“Oh, hey, a bit of news–an Alliance diplomatic ship and a fully-loaded battle cruiser just pulled up into orbit a few hours ago. Some higher up in the Alliance is talking to the Baron about something… probably trying to get the old man to join up again. The guy handling the red tape for my loan has a brother who works in the Baron’s palace, and apparently the Tylaris diplomats are trying to figure out how to say ‘stuff it’ as politely as possible.

“Anyway, let me know if you can drop by and take a look. I’d be grateful… say ‘hi’ to everyone for me. I imagine the place is a lot more fun since that nit Doma left…

“So fill me in on the refit! Did Cutter and Hari find a decent upgrade to replace the old cannon? Hopefully it’ll be something they can actually fire this time.” Cyrus laughed. “They never could hit anything with the old one. And what about the engine room? Did you go for the T-420 like you were planning? You know, I hear they’re coming out with a T-450…”

Ktk turned off the transmission, annoyed. That was the second time today someone had mentioned a new top-of-the-line item it didn’t have. Ktk already found itself wondering about the 450. How could it possibly increase efficiency over the 420?

It was very pleased Cyrus had found himself a ship. That was what Cyrus had wanted to do, after all, ever since the first day Ktk had met him. On the other hand, it missed the man. There wasn’t a member of the crew Ktk disliked, with the exception of Doma, who was thankfully no longer with them. They were all interesting people, and counted them all as friends, but it was especially fond of Cyrus. It had been tempted to leave when Cyrus had, but it considered the Fool’s Errand home, and the chaos its captain created wherever he went was much too interesting to walk away from.

It buzzed with irritation and discontent, then distracted itself by scrolling through the ship’s entertainment database. It chose a selection of music–actually, a recording of two E4 C#4 G4 A4 F4 F4/A#4/E4 males having a conversation about something that was most likely mundane, but to any other race it was exactly the same as music–and settled down to read up on the latest news.

Half an hour later, Ktk’s terminal informed it that someone in orbit was trying to hail the ship.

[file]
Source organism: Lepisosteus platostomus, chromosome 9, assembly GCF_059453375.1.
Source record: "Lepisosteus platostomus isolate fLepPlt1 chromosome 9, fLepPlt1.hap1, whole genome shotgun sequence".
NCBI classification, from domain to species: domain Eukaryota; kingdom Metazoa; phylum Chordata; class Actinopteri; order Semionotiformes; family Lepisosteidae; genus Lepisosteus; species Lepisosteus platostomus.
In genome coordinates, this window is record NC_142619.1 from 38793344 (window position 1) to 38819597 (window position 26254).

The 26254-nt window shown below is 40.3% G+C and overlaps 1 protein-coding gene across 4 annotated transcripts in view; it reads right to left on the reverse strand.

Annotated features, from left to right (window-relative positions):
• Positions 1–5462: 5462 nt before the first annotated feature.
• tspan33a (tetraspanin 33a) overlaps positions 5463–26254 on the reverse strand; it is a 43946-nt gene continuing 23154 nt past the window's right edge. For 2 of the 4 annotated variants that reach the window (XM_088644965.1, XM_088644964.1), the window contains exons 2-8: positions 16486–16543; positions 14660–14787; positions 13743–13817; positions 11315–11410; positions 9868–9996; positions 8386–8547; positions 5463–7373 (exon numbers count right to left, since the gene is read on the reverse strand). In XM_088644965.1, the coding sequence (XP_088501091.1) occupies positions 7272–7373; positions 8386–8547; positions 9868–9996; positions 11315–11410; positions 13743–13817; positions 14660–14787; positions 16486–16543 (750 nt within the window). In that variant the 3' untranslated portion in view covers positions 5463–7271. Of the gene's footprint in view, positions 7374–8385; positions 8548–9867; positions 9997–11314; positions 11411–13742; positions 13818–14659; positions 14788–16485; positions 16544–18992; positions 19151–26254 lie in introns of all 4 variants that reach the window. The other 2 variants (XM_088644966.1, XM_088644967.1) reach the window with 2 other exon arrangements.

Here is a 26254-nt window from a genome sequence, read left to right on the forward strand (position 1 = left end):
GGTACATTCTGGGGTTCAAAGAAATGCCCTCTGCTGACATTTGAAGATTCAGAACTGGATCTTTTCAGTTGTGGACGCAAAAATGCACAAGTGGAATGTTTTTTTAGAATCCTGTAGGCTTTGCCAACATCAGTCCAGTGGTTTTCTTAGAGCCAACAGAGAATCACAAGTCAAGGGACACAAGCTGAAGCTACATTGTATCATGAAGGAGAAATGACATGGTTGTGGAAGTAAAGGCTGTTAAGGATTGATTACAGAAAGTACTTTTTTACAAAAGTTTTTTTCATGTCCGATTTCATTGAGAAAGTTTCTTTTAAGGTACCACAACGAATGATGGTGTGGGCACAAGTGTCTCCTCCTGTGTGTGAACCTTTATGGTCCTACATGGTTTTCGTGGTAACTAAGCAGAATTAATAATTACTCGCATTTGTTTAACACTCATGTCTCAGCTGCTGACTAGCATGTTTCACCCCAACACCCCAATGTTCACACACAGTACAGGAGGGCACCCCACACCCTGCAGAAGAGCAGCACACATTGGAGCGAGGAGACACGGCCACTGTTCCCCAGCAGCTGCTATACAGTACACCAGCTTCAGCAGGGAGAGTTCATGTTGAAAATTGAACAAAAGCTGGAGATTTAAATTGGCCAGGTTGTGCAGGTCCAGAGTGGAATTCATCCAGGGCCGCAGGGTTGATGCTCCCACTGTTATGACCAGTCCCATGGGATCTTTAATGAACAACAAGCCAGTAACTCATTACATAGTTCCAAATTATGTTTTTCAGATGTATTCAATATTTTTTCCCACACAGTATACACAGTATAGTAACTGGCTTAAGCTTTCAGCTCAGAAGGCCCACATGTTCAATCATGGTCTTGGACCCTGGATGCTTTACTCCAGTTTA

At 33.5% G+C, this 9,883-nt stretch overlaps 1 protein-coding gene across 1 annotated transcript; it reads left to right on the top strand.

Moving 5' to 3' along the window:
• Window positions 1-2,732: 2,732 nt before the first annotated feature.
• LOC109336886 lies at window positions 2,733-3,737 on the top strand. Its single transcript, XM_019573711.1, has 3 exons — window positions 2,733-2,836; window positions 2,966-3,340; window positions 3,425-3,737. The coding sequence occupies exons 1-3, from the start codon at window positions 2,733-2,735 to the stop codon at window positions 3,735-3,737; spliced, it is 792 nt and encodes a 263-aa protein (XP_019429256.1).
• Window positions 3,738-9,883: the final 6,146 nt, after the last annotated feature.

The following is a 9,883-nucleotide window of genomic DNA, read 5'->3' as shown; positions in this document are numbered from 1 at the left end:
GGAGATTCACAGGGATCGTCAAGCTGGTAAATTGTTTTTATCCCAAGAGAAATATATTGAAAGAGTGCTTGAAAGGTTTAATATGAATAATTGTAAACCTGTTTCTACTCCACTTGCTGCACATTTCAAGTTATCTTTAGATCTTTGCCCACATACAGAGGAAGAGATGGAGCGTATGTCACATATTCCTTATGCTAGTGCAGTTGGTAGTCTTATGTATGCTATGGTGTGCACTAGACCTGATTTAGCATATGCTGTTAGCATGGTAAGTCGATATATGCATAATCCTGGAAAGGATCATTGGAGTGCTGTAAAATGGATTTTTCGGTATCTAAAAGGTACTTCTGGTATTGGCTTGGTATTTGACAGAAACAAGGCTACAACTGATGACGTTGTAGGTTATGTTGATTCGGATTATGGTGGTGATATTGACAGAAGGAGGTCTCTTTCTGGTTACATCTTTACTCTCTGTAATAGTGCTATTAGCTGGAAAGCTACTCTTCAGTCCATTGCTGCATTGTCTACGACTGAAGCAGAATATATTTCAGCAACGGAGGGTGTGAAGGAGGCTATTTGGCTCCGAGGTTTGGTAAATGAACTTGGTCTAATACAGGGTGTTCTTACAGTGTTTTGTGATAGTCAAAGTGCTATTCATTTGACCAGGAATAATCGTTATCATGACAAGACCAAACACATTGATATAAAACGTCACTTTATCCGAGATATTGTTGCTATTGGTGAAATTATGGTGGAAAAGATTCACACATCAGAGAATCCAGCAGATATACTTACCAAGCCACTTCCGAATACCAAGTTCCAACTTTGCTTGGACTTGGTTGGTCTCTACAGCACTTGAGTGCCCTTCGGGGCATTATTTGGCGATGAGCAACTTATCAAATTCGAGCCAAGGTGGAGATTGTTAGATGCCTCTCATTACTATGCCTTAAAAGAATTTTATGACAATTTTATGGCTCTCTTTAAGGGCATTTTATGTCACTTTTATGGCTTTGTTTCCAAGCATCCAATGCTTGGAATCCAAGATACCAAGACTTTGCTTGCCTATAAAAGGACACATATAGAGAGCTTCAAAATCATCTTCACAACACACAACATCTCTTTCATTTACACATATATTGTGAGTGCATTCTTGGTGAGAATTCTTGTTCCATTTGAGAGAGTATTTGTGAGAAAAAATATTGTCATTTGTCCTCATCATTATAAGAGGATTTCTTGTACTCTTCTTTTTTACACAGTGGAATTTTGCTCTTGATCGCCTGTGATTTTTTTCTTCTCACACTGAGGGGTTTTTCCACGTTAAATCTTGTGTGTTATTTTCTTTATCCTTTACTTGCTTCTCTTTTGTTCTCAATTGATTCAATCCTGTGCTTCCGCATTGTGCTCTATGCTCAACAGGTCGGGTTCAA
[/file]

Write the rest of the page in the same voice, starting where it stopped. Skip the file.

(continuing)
Ktk ordered the comm station to acknowledge the hail and place the connection on standby, then made its way to the bridge, wondering who was trying to make contact. It had a vague image of Commodore Mavis circling Tylaris Prime in Centurion, trying to goad Griff into taking off. It wasn’t a likely scenario, but Ktk couldn’t think of any orbital communications they were expecting.

When it reached the bridge, Ktk scuttled over to the comm station and opened the channel with one of its tails. To it’s alarm, the main screen resolved into the official seal of the Alliance of Free Worlds Diplomatic Corps. The AFW seal faded, and in its place appeared the face of a vaguely familiar woman with grayish-blond hair.

“Where is he?” demanded the woman.

She had the air of someone who was used to getting what she wanted immediately, if not sooner, and the brusqueness of her question made Ktk uneasy. It replied that if she was referring to Captain Vindh, he was not currently on board.

The woman snorted. “The hell he isn’t. I want to speak to him, and I want to speak to him now.”

She dressed as a civilian, Ktk noted, but her bearing was distinctly no-nonsense military. Ktk replied again that Grif wasn’t on board, that he’d gone into the city on business.

The woman was not convinced. “Business. He’s never done an honest day’s work in his life. I don’t even want to know what–” she stopped, and stared out at Ktk as if seeing it for the first time. “What the hell are you?”

Ktk explained that it was the chief engineer of the Fool’s Errand.

“That’s not what I meant.”

Ktk then explained that the name of its species was too complicated for humans to pronounce, but that many simply called them “bugs.”

“Whatever. Look. I don’t have time to keep playing these games with him. My brother might think he can dodge me forever, but he can’t–I’ll track him down sooner or later, and it’ll be better for him if he just agrees to meet me outright.”

The word brother set off an alarm in the back of Ktk’s mind.

“I’m not joking, bug. I have no, zero, absolutely no patience. Please tell him that his sister demands he call her back, or she will do something to make him very unhappy.”

The word sister caused Ktk’s internal alarm to grow more urgent. It replied, as noncommittally as it could, that it would see that Captain Vindh received the message.

“He damn well better,” the woman snarled, then cut off the transmission abruptly.

The main screen darkened, and all was quiet. Ktk wondered if Cyrus needed a full-time engineer.